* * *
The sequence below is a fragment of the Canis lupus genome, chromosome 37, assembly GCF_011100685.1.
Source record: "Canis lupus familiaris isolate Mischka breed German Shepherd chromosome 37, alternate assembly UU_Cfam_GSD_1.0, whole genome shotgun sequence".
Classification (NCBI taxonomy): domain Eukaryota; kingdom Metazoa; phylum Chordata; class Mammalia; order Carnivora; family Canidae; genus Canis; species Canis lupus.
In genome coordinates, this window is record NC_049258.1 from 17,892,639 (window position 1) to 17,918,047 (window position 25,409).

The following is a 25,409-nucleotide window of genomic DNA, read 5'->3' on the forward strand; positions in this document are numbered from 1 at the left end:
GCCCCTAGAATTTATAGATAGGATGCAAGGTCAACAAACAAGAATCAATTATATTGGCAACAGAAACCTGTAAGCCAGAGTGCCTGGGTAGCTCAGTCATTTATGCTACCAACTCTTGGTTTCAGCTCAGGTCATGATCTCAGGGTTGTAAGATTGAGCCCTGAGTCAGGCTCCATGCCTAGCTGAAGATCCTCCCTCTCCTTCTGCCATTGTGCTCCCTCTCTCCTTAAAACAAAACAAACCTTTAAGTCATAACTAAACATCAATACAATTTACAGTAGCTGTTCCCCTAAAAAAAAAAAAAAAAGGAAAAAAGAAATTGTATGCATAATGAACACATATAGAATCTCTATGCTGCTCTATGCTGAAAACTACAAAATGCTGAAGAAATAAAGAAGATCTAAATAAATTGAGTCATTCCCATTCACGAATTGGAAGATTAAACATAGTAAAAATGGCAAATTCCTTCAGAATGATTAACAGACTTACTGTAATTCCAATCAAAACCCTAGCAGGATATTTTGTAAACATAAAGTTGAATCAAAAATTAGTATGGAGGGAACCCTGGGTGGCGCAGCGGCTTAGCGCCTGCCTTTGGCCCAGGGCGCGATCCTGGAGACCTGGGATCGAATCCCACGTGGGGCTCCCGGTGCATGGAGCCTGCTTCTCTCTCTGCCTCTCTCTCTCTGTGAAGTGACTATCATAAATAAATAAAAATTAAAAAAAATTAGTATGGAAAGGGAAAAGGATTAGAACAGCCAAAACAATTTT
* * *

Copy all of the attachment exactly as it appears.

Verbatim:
The sequence below is a fragment of the Canis lupus genome, chromosome 37, assembly GCF_011100685.1.
Source record: "Canis lupus familiaris isolate Mischka breed German Shepherd chromosome 37, alternate assembly UU_Cfam_GSD_1.0, whole genome shotgun sequence".
Classification (NCBI taxonomy): domain Eukaryota; kingdom Metazoa; phylum Chordata; class Mammalia; order Carnivora; family Canidae; genus Canis; species Canis lupus.
In genome coordinates, this window is record NC_049258.1 from 17,892,639 (window position 1) to 17,918,047 (window position 25,409).

The following is a 25,409-nucleotide window of genomic DNA, read 5'->3' on the forward strand; positions in this document are numbered from 1 at the left end:
GCCCCTAGAATTTATAGATAGGATGCAAGGTCAACAAACAAGAATCAATTATATTGGCAACAGAAACCTGTAAGCCAGAGTGCCTGGGTAGCTCAGTCATTTATGCTACCAACTCTTGGTTTCAGCTCAGGTCATGATCTCAGGGTTGTAAGATTGAGCCCTGAGTCAGGCTCCATGCCTAGCTGAAGATCCTCCCTCTCCTTCTGCCATTGTGCTCCCTCTCTCCTTAAAACAAAACAAACCTTTAAGTCATAACTAAACATCAATACAATTTACAGTAGCTGTTCCCCTAAAAAAAAAAAAAAAAGGAAAAAAGAAATTGTATGCATAATGAACACATATAGAATCTCTATGCTGCTCTATGCTGAAAACTACAAAATGCTGAAGAAATAAAGAAGATCTAAATAAATTGAGTCATTCCCATTCACGAATTGGAAGATTAAACATAGTAAAAATGGCAAATTCCTTCAGAATGATTAACAGACTTACTGTAATTCCAATCAAAACCCTAGCAGGATATTTTGTAAACATAAAGTTGAATCAAAAATTAGTATGGAGGGAACCCTGGGTGGCGCAGCGGCTTAGCGCCTGCCTTTGGCCCAGGGCGCGATCCTGGAGACCTGGGATCGAATCCCACGTGGGGCTCCCGGTGCATGGAGCCTGCTTCTCTCTCTGCCTCTCTCTCTCTGTGAAGTGACTATCATAAATAAATAAAAATTAAAAAAAATTAGTATGGAAAGGGAAAAGGATTAGAACAGCCAAAACAATTTT